On the other hand, Employment Insurance premiums are also going down slightly, from 1.62 per cent to 1.58 per cent.
There’s also likely some relief on your 2020 tax return.
The government is looking to raise the basic personal amount — earnings you pay no federal tax on — to $13,229 from $12,069.
It’s part of a broader plan to raise the ceiling up to $15,000 by 2023. (The federal government says that will save individuals up to nearly $300 per year, and in the end, nearly 1.1 million more people would pay no federal tax).
The government is also introducing a new tax credit for 2020 for those who subscribe to Canadian digital publications. Canadians will be able to claim up to $500 for eligible subscriptions, and receive a tax credit up to $75.
(Here’s a look at other federal tax changes taking place as of Jan. 1.)
If you were hoping for a break on gas, 2020 won’t be your year.
“I think almost without a doubt 2020 will likely feature higher average prices than what we saw this year,” said Patrick DeHaan, head of petroleum analysis at GasBuddy.com.
If it wasn’t for carbon taxes, 2020’s gas prices would likely be very similar — within a couple of cents a litre — to what we saw in 2019, he said.
In B.C., the cost of gasoline could hit records once again, he said. And Alberta, which will face the federal carbon tax as of Jan. 1, could see increases at the pumps of seven to 12 cents per litre.
Drivers can help offset increases simply by shopping around and using online comparison tools (of which GasBuddy is one), DeHaan said.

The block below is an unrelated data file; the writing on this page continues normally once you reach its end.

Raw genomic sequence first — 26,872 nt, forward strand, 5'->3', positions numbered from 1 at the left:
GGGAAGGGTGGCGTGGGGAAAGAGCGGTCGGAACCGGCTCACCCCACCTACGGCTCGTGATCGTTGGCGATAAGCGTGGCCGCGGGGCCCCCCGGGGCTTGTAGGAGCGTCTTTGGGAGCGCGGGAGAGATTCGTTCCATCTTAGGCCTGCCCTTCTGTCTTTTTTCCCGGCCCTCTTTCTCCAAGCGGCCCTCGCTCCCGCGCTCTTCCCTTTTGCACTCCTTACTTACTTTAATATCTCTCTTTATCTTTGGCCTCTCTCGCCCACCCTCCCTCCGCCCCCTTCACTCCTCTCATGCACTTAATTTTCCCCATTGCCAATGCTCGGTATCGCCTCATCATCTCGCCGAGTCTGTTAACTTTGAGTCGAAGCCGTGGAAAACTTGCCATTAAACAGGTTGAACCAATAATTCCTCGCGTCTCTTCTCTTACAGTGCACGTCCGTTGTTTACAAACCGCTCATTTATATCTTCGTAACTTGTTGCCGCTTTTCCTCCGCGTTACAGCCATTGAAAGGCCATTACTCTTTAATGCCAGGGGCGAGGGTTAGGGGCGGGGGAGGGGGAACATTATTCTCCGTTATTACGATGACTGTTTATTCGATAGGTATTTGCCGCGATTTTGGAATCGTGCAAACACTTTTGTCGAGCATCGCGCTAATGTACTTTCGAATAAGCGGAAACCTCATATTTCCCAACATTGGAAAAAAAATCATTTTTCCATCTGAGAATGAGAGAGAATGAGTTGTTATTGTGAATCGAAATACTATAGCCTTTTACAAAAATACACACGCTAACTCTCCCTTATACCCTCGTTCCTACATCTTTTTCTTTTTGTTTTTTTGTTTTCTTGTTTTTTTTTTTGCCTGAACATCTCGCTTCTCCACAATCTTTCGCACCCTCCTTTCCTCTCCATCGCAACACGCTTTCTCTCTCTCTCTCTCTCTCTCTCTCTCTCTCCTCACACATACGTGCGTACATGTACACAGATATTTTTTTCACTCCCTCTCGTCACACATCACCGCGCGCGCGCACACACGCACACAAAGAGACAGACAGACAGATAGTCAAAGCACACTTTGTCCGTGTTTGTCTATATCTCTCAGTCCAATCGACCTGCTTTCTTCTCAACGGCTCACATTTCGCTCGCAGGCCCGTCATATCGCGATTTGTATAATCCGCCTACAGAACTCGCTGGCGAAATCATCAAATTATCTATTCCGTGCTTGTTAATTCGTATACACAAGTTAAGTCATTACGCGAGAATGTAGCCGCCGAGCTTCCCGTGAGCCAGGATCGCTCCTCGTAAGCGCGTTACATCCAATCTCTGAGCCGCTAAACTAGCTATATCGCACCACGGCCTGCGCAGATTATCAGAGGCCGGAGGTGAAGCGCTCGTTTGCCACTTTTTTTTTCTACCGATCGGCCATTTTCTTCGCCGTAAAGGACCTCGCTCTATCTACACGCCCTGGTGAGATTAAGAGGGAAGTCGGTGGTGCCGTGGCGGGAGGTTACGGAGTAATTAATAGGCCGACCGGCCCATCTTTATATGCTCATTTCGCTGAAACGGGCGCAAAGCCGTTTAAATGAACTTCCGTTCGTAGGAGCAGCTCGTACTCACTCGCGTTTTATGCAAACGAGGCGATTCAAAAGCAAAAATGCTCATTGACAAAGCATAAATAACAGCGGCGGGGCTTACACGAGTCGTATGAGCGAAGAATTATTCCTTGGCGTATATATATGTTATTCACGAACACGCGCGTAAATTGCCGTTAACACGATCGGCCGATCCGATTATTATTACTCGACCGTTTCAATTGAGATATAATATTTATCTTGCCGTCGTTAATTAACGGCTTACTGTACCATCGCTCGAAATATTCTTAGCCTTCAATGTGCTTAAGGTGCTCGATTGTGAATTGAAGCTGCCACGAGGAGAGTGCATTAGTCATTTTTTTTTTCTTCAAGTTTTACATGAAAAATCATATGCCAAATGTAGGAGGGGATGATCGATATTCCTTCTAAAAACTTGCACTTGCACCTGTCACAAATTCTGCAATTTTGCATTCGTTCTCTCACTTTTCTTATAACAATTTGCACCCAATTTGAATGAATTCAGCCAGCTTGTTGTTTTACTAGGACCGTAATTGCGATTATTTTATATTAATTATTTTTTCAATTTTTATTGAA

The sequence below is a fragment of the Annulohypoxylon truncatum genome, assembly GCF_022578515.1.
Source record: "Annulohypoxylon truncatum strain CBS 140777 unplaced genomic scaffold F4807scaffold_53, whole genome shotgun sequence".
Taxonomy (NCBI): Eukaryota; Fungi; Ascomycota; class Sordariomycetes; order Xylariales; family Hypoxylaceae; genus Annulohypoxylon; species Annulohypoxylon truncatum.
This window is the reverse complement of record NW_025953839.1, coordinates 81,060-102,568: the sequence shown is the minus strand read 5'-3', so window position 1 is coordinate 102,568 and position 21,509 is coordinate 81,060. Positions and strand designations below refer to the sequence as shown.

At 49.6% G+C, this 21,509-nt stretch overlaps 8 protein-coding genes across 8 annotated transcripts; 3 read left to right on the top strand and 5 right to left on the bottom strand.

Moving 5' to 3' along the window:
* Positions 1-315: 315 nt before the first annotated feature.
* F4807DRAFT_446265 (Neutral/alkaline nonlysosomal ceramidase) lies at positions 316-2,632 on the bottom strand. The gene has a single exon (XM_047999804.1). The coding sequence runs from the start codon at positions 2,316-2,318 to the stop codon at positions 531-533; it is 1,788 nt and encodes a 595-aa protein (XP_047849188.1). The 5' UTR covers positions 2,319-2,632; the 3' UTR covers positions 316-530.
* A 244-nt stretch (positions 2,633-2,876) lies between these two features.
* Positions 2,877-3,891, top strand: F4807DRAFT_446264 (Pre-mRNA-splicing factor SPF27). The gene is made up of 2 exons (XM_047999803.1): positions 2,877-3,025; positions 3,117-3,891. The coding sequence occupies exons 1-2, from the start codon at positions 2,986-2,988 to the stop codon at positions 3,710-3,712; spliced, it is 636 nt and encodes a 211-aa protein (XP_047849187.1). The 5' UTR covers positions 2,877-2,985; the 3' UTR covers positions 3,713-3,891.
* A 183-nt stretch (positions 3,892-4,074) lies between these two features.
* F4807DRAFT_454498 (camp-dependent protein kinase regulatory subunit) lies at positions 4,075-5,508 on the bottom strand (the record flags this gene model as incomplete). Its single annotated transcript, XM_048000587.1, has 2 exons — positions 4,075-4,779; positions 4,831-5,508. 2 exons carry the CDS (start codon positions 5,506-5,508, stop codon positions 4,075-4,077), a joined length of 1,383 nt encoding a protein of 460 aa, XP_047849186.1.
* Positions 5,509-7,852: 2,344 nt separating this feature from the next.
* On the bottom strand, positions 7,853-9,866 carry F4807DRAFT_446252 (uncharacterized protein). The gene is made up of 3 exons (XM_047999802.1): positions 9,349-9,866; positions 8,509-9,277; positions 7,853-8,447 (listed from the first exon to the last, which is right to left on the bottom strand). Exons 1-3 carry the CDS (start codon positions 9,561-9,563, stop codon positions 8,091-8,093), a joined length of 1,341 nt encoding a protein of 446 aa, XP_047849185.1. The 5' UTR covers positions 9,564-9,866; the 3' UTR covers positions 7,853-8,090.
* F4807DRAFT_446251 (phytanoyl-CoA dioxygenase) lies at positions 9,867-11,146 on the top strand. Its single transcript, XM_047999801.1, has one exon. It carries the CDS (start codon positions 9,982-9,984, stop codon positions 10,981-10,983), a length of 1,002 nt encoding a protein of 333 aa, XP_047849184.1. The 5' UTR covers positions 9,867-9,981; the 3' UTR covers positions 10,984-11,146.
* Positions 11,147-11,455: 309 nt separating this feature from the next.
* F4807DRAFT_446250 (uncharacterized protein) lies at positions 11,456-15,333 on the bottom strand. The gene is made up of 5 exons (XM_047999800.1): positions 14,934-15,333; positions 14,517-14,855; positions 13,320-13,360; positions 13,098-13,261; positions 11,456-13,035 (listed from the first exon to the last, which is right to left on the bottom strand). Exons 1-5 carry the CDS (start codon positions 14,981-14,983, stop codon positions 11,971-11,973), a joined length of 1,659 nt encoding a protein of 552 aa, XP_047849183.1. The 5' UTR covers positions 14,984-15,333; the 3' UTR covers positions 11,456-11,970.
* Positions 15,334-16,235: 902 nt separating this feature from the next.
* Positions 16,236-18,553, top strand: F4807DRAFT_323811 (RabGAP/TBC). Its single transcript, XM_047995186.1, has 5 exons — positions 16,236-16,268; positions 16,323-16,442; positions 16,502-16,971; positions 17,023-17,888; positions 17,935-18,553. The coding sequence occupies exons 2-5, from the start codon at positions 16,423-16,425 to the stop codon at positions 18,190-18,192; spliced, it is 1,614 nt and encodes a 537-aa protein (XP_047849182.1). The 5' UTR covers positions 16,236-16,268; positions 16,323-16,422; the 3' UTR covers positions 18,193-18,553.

“Consumers that aren’t actively paying attention to prices are going to end up spending anywhere from $200 to $300 more per year,” he said.
They can also make efforts to use less gas. Not driving aggressively or curbing time spent warming up the car in winter can help, he said.
Ultimately, those living in the provinces with the federal carbon tax will get a rebate come tax time.
That rebate is set to drop somewhat in the new year, however. A Saskatchewan family of four will qualify for rebates totalling $809 when they submit their 2019 taxes, down from the $903 that was projected for the previous year, the federal finance department says.
In Ontario and Manitoba, the rebates are only being reduced by a few dollars. A family of four is expected to receive $448 in Ontario and $486 in Manitoba.
A family of the same size in Alberta will get the biggest rebate of all, at $888.
You may not have heard of this, but new regulations designed to cut sulphur dioxide emissions are being called the “biggest shakeup in decades” to the global shipping industry.
The International Maritime Organization (IMO), a UN agency, is lowering the allowable sulphur content in a ship’s fuel to 0.5 per cent from 3.5 per cent as of Jan. 1.
The landmark agreement is expected to improve air quality, benefiting both human health and the environment.
But some experts warn the added expense of meeting the regulations could result in higher prices for consumer goods.
Citing analysts, Reuters has reported that the shipping container industry could be looking at additional expenses of about US$10 billion.
Further, the outlet said it spoke with 25 unnamed logistics company executives who said they would be passing the price tag of IMO compliance onto consumers.
— With files from Hannah Jackson, Global News, The Canadian Press and Reuters